Pericles Jones


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Scene Title Pericles Jones
Synopsis Warren approaches yet another skilled individual to repair the city.
Date November 15 2010

Perry's Apartment

Wires and books. And ad hoc furniture. Such is the landscape of Pericles Jones' apartment. Bacheloresque in its clutter and drabness, it is, at least, clean and organized. Shelves and work surfaces have been constructed from milk crates and plywood, bound together neatly but with no sense of aesthetics whatsoever. Books, most second hand and yellowed, adorn the shelves, while the desks and work benches are adorned with projects in various stages of completion, all wires and transistors and capacitors and resistors and batteries and soldering irons and on and on and on…

Only the most innocuous of Perry's work rests in open view of the front door. Small repair jobs, the sort of thing he pays his rent with, if barely. Beyond further doors, in the strange, monastically sparse confines of his bedroom, are the bomb components and the transmitters and the guns and the rest of the terroristic miscellany that point to his violence and radicalism has become less and less a hobby and more and more a fixation or obsession.

Here, too, are his more troubling books. Various texts on explosives and ballistics. Urban guerilla manuals. A collection of Mussolini's speeches. A heavily marked up copy of Mein Kampf, covered in furious, refuting ink, a young man trying to redeem his fanaticism against the fanaticism of the past.

Today, Perry is working on a more benign assignment. With soldering iron in hand, wearing a shapeless white t-shirt with the words 'Cyborg Summer - Albany '07' in black Chicago text, the bespectacled young man fuses a pair of wires together, the New Wave sounds of XTC chattering from modified speakers bolted into the upper corners of the room, their wireless receivers taking cues from a computer that sits, itself mute, on the least wire-laden of his desks.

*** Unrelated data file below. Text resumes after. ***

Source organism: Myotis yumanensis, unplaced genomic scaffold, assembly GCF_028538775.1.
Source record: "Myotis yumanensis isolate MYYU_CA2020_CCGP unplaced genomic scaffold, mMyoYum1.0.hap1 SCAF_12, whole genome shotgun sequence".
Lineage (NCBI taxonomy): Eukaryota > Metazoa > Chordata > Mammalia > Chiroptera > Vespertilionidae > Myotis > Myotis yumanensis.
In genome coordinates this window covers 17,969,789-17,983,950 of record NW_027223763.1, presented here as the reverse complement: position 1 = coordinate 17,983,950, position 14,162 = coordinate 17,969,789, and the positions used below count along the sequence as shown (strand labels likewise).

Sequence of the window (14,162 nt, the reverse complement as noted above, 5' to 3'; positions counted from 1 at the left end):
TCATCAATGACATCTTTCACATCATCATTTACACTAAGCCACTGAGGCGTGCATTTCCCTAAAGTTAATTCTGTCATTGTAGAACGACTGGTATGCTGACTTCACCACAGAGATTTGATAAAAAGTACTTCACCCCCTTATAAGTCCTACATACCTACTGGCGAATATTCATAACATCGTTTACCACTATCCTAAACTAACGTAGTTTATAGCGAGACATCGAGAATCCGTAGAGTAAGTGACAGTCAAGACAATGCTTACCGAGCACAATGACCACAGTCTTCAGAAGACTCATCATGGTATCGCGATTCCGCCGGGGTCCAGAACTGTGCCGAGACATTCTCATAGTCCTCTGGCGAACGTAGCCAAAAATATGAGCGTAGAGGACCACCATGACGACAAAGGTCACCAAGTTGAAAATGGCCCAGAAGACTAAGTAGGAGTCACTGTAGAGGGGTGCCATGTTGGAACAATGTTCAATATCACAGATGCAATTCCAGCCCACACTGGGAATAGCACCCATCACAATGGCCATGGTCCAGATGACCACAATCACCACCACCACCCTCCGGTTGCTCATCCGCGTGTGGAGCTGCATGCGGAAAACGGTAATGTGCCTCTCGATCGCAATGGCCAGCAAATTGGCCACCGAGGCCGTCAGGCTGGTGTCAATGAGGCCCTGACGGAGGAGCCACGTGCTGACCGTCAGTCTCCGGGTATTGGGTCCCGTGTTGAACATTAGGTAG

There's suddenly a knock at Perry's door, Warren feeling he needs to make an impact with this one. He has some sort of one foot mechanical silvery owl on his right shoulder, wearing an unbuttoned black suit while looking official and sort of surreal at the same time. "Pericles Jones? My name is Warren Ray, I own Shalegate Machine Factory."

Perry's hand goes, at once, to his remote control, dialing down the volume on the speakers, cutting a line short: 'Hate step back, my smile might just cr-'. There is a beat, spent in thought, during which Perry tries to make something of the name 'Warren Ray'. Nothing but uncertainty and suspicion emerge, no familiarity, good or ill.

In truth, Perry's been waiting for someone to come. Some government man, some agent of the law. So, of course, Warren is suspected to be just that. As far as covers go, though, factory owner seems unlikely. The bespectacled young man draws open a hand-made drawer, checking to make sure his machine pistol is still there. Yes. Yes, he's got that to turn to if necessary.

But he doesn't take it with him when he rises and comes to the door, flicking of his soldering iron first. Perry undoes the chain lock and the three bolts - sure signs of paranoia, but maybe understandable considering these last days of martial law and concurrent lawlessness. The door cracks open and muddy brown eyes peer out at the suited man beyond.

"Y- yes?" Perry says, not quite able to keep the stammer from his voice, "Something I can- uh- do for you?"

"I want to make you an offer." Warren doesn't ask to come in, as the robotic owl tilts its head, mechanical eyes focusing and unfocusing as its red glowing pupils focus on Perry, little gears heard whenever it impossibly bends its head. "I know you have questionable political views, and I also know that you're very skilled with electronics. Would you like to make the world a better place for both Evolved and humans, without having to kill anyone?"

The owl gets a longer stare than Warren, once it makes its way into Perry's notice. At first he thought- what? That Warren was cosplaying? Perry uses the internet sometimes, he's familiar with the notion. But no… that thing is moving. Its owlish gaze is met in kind for a moment, before Warren's aspersions draw Perry's attention and, with it, his denial.

"I think there's been some sort of mistake," Perry says, whipping out the oldest line in the plausible deniability book, "I'm- uh- I'm flattered but I'm afraid you must be confused. I'm not Evolved- not that I- I- I'm not a political person. I think you may have the wrong person." The wrong Pericles? The chances are low.

"I have the right person, and you can calm down. I'm not from the government, I'm purely independent. Have you seen University Woods lately? My group did that." Warren explains as he rolls his left sleeve up, revealing a part of his clockwork bronze mechanical arm, and a long row of buttons on a remote, almost like a Power Glove's. He types a few things, and the owl extends its long wings, flying down to the floor. "I need people who are willing to question what the government is doing, but I need intelligent people, not muscle. We're going to change the world with our minds."

This is, honestly, a little too good of a pitch. And Perry knows this. And he is far from putting it past a government spy to lie to him outright. Habeus Corpus has been suspended. The gloves have come off. Power and otherwise.